Yeong-soo continues the mission here to harass his wife and co-worker regarding a perceived romantic entanglement between the two. When it comes to Ji-hoon (played by Yoon Park), I can almost be all right with it, because Ji-hoon is definitely up to something suspicious. But Da-hye is a grieving widow working in a department store that may have murdered her husband. Doesn't the woman have enough to deal with? Is this really the time for abusive pep talks? Even bearing in mind that Yeong-soo has friendly moments too they don't cancel out his often terrifying disposition.
Gi-tak's storyline fares somewhat better, because I-hyeon would have been dealing with these problems even if Gi-tak hadn't died. There's also much better tension. Observe how during the press conference there's this constant, palpable fear that I-hyeon is going to be brutally humiliated somehow. Yet she fights that, because this is the path I-hyeon chose for herself. Gi-tak's encouraging role in this context actually manages to be decently helpful.
The two central storylines in "Please Come Back, Mister" don't really have that much to do with each other. For this reason it's hard to tell who the real culprit here is when it comes to the drama's more uneven problems. Is it the writing? The direction? Or is the real issue casting? I find that Oh Yeon-seo and Lee Honey tend to put in much better performances than Rain and Lee Min-jung, although that may just be a matter of proper tone.
Lest I come off as too dour, "Please Come Back, Mister" is able, every so often, to pull off some decent slapstick. The department store confrontation, just as an example, ends up going completely off the rails, and the sheer uncomfortable-looking nature of the visuals does manage to sell the scene. If nothing else I have to give the cast credit for dedication. That scene must have been hugely uncomfortable for all involved parties.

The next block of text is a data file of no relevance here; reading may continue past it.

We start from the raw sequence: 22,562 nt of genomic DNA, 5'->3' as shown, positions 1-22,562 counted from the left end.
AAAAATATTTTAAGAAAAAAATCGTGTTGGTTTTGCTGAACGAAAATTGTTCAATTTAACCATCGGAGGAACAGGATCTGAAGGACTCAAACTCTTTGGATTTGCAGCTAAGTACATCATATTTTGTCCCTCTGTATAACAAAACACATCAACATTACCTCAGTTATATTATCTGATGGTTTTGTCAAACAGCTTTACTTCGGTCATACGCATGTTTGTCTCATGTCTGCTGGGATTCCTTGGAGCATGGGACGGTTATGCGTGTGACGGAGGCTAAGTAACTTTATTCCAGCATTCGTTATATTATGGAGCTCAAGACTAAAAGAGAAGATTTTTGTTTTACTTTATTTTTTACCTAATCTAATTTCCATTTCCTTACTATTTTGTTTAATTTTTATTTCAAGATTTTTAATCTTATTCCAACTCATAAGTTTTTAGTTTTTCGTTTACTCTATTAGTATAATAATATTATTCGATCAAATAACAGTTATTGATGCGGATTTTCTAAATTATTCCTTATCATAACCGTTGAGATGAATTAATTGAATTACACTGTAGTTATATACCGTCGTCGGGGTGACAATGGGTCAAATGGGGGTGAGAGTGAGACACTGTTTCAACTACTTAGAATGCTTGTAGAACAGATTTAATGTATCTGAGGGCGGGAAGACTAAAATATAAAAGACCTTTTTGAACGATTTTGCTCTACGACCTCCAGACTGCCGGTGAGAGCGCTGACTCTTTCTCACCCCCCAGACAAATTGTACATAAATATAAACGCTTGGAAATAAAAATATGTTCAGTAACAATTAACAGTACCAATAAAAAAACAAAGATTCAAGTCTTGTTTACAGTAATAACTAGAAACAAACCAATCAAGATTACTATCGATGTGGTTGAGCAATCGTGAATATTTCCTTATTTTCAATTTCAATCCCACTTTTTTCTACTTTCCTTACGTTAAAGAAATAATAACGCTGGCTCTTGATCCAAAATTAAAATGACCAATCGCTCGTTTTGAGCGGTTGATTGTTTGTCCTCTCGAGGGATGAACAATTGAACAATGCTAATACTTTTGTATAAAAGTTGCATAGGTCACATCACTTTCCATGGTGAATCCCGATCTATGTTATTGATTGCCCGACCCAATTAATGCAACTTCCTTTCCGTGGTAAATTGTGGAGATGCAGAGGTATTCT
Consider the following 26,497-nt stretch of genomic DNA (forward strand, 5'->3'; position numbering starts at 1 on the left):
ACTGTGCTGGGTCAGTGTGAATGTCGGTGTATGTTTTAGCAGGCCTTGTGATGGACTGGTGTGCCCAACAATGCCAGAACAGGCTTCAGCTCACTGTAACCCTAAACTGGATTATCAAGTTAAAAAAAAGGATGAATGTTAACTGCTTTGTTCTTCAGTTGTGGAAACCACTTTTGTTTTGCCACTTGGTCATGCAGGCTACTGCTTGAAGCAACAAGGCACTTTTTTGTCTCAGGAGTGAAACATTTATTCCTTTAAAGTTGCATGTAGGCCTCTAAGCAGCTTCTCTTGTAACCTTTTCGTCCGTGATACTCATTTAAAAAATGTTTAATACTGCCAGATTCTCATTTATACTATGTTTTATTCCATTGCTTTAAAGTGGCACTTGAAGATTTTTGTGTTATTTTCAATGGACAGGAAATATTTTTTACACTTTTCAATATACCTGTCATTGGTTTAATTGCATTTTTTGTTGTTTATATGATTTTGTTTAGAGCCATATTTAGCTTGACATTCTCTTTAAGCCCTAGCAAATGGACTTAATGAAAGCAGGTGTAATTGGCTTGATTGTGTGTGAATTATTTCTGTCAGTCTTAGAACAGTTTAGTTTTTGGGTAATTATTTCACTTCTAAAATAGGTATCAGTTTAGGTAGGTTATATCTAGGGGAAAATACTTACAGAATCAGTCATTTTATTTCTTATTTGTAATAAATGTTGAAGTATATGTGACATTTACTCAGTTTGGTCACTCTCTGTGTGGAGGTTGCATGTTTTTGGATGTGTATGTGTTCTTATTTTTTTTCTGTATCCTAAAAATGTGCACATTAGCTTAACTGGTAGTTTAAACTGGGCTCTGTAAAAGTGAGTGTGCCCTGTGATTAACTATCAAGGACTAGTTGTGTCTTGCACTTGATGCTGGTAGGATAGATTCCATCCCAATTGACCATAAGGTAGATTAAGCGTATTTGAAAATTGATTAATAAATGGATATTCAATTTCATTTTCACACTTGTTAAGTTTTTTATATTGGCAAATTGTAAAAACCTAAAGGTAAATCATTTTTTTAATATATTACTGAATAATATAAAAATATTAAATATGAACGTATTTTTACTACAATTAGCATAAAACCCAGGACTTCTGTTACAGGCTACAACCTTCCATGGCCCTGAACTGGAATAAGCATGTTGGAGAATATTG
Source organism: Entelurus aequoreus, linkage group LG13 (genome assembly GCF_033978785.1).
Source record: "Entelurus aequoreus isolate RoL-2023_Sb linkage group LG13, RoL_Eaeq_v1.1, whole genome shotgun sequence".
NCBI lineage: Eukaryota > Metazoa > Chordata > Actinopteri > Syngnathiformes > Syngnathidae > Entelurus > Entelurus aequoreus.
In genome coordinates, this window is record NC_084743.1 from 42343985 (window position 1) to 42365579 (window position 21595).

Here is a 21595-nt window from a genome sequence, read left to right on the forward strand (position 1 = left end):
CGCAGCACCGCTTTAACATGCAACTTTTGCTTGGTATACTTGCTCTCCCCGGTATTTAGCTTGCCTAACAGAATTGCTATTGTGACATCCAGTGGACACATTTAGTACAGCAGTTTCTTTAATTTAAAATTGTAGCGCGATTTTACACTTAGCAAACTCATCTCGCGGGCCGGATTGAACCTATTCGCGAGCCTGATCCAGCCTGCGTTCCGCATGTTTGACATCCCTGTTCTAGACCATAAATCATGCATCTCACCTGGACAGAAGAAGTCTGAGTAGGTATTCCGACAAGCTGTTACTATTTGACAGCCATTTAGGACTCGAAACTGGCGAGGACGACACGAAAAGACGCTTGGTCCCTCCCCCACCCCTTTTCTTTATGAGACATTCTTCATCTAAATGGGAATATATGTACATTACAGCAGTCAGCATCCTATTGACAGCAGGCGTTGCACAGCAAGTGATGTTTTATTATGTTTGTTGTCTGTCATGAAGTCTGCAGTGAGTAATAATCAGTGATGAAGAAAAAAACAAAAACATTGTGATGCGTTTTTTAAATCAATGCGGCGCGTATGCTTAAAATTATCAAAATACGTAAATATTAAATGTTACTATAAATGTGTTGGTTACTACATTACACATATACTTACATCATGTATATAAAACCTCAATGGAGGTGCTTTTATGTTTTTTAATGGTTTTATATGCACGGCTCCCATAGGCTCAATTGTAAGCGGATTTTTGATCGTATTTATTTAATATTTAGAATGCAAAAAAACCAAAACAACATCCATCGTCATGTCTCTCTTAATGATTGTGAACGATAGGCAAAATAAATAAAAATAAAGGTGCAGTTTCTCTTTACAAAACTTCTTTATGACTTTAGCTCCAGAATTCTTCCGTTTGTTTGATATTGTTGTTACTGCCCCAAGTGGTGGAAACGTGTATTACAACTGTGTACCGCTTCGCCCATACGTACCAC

But in the long run what does this scene accomplish? Well, it sets up a modeling subplot which I have no idea how to place in the story, given that Yeong-soo and Gi-tak have so much more pressing and urgent matters to attend to. Although then again the villains are so generic I have trouble getting excited about any of the revelations here. Mostly I just noticed that a disproportionate amount of sinister corporate scheming appears to take place in Japanese tearooms. Well, if you got to do it, do it in style I guess.
Review by William Schwartz
Staff writer. Has been writing articles for HanCinema since 2012, having lived in South Korea since 2011. Started out in Gyeongju, then to Daegu, then to Ansan, then to Yeongju, then to Seoul, lived on the road for HanCinema's travel diaries series in the summer of 2016, and is currently settled in Anyang. Has good tips for utilizing South Korea's public bus system. William Schwartz can be contacted via email@example.com.
"[HanCinema's Drama Review] "Please Come Back, Mister" Episode 6"
by HanCinema is licensed under a Creative Commons Attribution-Share Alike 3.0 Unported License.
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